Tuesday, February 5, 2008
Shout Out To Christine . . .
The fine folks at the Danbury Hospital have finally found the right woman to bring a "she said" perspective to my "he said" diatribes on gastric bypass.
My female counterpart, Christine, has been blogging for a few weeks and, I have to say, her blog gets me thinking about "stuff."
I returned home late last night following my last glass class (it is over already . . . I loved it, will miss it, and will post pictures of my collection of crappy-at-best paperweights one of these days) and Joy told me about a "really interesting" episode of Oprah yesterday that talked about teens that had gastric bypass. I use quotes to show my utter disdain for all-things-Oprah but Joy talking about teens and gastric bypass made me think about Christine again last night.
Here's the thing . . . Christine is 20. She's in college. She is young. Very young. She made a very brave and bold decision to have her surgery now and will likely add 20 . . . 30 . . . 40 years to her life because of it?
I think about all the things that happened in my life between the age of 20 and 30.
A decade. 10 years. Another 50% of my life added on between 20 and 30. I don't know, to be honest, if I would have succeeded if I had gastric bypass at the age of 20.
I've made no effort to hide that I was not ready to have my surgery for a good part of my life. It took a series of very specific happenings in my life to get me on that table and to get me to the success I've seen in the last ten months since my surgery. I was not ready at the age of 24 when I first looked the surgery. I was not ready at the age of 27 when I first signed on for it. I was not ready at 28 when my surgery was cancelled.
I had a lot of screwing around to do in my twenties, friends. I drank a ton. I ate a ton. I certainly didn't prioritize daily vitamins and calcium chewables in the monthly budget. I laughed at the thought of going to a gym. I could have never made a real run at it and never saw the success that I would need out of this life changing experience. I believe that everything happens for a reason and I believe that if I would have had my surgery any other day or in any other place in my life - it would have changed things. No Joy. No Ava. No career path that I've followed. No long term friendships that have flourished or failed because of or in spite of my weight and insecurities. Changed relationships with my brothers. Different dynamic with my parents.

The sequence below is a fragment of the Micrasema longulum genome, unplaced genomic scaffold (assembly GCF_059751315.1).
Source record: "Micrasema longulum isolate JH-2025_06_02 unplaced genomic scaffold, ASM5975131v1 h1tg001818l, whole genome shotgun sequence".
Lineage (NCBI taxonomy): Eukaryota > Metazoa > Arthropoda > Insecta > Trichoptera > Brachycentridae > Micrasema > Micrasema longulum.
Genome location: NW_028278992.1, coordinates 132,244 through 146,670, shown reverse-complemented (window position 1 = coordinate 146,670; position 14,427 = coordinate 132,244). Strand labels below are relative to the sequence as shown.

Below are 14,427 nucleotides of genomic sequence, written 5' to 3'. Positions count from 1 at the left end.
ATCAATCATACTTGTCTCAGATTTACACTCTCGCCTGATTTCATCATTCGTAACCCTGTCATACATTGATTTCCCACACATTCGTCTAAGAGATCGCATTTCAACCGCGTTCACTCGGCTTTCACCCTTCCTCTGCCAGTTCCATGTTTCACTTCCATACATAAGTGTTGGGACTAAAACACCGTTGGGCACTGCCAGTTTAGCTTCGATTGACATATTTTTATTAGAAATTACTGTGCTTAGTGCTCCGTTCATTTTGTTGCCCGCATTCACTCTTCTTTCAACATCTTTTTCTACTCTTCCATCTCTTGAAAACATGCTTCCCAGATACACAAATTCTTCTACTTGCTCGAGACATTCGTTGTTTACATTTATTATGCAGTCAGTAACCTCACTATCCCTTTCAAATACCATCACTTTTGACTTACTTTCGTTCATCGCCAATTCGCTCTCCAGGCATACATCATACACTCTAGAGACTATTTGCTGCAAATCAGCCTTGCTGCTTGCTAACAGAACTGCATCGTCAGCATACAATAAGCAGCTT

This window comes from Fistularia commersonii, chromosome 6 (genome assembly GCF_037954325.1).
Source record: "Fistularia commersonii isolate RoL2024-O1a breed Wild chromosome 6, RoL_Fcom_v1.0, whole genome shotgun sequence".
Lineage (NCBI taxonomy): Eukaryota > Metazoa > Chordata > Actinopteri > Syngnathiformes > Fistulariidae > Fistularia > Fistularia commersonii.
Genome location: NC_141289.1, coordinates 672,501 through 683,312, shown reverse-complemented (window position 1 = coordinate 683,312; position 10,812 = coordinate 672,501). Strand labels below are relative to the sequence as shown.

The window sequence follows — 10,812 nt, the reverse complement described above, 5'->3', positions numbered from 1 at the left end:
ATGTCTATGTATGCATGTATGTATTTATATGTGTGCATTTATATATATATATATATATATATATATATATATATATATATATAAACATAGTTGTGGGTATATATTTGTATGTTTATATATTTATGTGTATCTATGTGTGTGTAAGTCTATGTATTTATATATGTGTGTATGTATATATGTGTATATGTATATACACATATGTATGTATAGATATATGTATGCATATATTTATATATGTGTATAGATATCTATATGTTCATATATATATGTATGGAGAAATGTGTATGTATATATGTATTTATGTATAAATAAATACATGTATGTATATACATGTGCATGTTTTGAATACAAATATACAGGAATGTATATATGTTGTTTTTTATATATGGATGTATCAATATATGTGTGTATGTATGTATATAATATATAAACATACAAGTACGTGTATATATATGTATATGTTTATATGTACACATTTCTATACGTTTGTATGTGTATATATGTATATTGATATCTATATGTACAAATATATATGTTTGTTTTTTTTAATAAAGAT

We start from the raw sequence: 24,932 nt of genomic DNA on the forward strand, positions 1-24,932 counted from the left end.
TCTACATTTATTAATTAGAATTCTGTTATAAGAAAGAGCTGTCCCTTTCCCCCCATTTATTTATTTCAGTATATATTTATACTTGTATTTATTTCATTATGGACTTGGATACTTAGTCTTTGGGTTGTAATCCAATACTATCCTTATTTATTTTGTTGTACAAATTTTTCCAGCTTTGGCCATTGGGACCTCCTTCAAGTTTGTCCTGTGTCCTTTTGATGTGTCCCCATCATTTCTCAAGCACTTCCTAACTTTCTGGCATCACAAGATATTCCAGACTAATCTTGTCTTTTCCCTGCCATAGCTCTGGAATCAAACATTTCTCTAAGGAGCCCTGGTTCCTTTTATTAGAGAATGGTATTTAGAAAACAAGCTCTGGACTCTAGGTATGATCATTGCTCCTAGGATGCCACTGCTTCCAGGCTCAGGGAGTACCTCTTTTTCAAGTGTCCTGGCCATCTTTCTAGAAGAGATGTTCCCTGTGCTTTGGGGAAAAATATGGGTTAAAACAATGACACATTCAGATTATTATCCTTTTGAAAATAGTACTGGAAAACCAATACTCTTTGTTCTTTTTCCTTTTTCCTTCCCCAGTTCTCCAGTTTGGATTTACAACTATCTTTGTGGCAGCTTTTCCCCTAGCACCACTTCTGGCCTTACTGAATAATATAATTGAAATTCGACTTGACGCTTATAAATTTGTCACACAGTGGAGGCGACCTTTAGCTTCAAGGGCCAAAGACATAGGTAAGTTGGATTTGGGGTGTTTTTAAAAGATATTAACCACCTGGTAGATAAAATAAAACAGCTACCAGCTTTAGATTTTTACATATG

I don't mean to imply that I might not have a full and wonderful life or that I would not be happy but I would not be the "me" that I am today. I would be a different "me" and, frankly, I don't think I'd trade this me for "that" me (unless "that" me was not balding as quickly as "this" me is).
Now, I should be clear . . . I don't think Christine is doomed or made a mistake or anything like that. I don't think Christine has cost herself some valuable experiences in her 20s. I'm going to state bluntly that I will bet you Christine has a BETTER 20s than I had because she did this now. Her life will likely speed along and she'll never know the difference but she changed what her 20s could have been when she had her surgery.
I am trying to say that I think her decision to move forward with this drastic measure in her youth shows the difference between Christine and I. In the "maturity" that we might carry with us.
She had her surgery one week after I did. She's lost 150 pounds already. She's loving life and she's happy and she seems very much aware of the decision she made and the long term impact it will have on her life.
She seems, like me, very excited about the life ahead of her and she seems very much at peace with her decision and the impact it has had and will have on her life. She has the same zeal for life post surgery that I have . . . she just has another full decade of post-surgery life to enjoy that my immaturity didn't allow me to have.
Enjoy those 20s, Christine. And please check out and enjoy Christine's blog, yuns!